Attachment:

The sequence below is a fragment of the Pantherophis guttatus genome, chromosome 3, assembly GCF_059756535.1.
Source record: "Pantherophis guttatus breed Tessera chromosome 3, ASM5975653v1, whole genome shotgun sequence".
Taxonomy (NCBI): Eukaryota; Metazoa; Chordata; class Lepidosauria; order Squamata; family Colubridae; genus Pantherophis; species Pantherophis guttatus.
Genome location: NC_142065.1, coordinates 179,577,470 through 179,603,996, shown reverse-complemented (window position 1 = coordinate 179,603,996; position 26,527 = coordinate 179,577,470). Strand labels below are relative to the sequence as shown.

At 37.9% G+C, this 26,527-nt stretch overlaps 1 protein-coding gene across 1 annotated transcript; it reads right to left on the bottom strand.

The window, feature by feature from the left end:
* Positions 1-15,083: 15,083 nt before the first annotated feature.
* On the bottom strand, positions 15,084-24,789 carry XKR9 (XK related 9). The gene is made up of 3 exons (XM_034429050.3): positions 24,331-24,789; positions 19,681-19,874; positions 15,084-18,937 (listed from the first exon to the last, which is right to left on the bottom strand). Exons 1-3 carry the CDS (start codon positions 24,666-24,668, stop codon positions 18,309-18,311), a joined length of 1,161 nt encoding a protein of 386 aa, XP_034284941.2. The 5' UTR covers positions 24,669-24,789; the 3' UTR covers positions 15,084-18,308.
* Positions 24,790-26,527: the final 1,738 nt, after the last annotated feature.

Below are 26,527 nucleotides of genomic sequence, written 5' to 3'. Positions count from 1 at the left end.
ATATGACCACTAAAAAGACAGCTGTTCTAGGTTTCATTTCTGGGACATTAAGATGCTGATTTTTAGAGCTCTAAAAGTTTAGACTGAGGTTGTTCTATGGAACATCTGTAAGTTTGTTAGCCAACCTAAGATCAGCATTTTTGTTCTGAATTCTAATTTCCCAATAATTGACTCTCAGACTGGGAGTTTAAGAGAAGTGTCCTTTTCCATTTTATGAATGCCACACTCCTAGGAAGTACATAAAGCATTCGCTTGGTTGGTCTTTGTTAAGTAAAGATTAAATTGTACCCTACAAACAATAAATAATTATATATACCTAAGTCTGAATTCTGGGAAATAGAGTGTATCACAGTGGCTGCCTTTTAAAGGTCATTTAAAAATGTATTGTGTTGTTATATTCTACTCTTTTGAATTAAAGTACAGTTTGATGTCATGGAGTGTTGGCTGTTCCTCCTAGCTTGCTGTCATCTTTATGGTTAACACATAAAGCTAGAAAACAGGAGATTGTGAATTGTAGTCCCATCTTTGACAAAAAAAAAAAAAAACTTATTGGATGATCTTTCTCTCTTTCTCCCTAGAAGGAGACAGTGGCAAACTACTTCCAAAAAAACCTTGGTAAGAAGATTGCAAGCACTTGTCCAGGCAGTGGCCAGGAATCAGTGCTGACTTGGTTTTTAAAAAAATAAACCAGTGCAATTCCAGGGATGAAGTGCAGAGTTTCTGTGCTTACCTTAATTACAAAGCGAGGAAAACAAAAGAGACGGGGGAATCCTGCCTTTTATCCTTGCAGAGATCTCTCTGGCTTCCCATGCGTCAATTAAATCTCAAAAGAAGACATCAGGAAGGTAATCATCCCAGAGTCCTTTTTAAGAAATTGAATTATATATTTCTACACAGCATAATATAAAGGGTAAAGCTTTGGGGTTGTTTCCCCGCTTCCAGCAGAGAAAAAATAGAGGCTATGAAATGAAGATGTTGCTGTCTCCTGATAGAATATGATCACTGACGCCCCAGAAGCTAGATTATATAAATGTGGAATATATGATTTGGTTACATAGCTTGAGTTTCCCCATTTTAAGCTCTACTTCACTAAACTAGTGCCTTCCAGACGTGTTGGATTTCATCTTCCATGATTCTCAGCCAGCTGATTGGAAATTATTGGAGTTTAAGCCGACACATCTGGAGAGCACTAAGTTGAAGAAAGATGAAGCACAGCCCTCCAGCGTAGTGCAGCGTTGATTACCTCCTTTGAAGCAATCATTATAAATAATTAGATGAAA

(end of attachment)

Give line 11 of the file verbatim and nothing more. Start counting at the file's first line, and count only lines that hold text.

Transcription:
ATATGACCACTAAAAAGACAGCTGTTCTAGGTTTCATTTCTGGGACATTAAGATGCTGATTTTTAGAGCTCTAAAAGTTTAGACTGAGGTTGTTCTATGGAACATCTGTAAGTTTGTTAGCCAACCTAAGATCAGCATTTTTGTTCTGAATTCTAATTTCCCAATAATTGACTCTCAGACTGGGAGTTTAAGAGAAGTGTCCTTTTCCATTTTATGAATGCCACACTCCTAGGAAGTACATAAAGCATTCGCTTGGTTGGTCTTTGTTAAGTAAAGATTAAATTGTACCCTACAAACAATAAATAATTATATATACCTAAGTCTGAATTCTGGGAAATAGAGTGTATCACAGTGGCTGCCTTTTAAAGGTCATTTAAAAATGTATTGTGTTGTTATATTCTACTCTTTTGAATTAAAGTACAGTTTGATGTCATGGAGTGTTGGCTGTTCCTCCTAGCTTGCTGTCATCTTTATGGTTAACACATAAAGCTAGAAAACAGGAGATTGTGAATTGTAGTCCCATCTTTGACAAAAAAAAAAAAAAACTTATTGGATGATCTTTCTCTCTTTCTCCCTAGAAGGAGACAGTGGCAAACTACTTCCAAAAAAACCTTGGTAAGAAGATTGCAAGCACTTGTCCAGGCAGTGGCCAGGAATCAGTGCTGACTTGGTTTTTAAAAAAATAAACCAGTGCAATTCCAGGGATGAAGTGCAGAGTTTCTGTGCTTACCTTAATTACAAAGCGAGGAAAACAAAAGAGACGGGGGAATCCTGCCTTTTATCCTTGCAGAGATCTCTCTGGCTTCCCATGCGTCAATTAAATCTCAAAAGAAGACATCAGGAAGGTAATCATCCCAGAGTCCTTTTTAAGAAATTGAATTATATATTTCTACACAGCATAATATAAAGGGTAAAGCTTTGGGGTTGTTTCCCCGCTTCCAGCAGAGAAAAAATAGAGGCTATGAAATGAAGATGTTGCTGTCTCCTGATAGAATATGATCACTGACGCCCCAGAAGCTAGATTATATAAATGTGGAATATATGATTTGGTTACATAGCTTGAGTTTCCCCATTTTAAGCTCTACTTCACTAAACTAGTGCCTTCCAGACGTGTTGGATTTCATCTTCCATGATTCTCAGCCAGCTGATTGGAAATTATTGGAGTTTAAGCCGACACATCTGGAGAGCACTAAGTTGAAGAAAGATGAAGCACAGCCCTCCAGCGTAGTGCAGCGTTGATTACCTCCTTTGAAGCAATCATTATAAATAATTAGATGAAA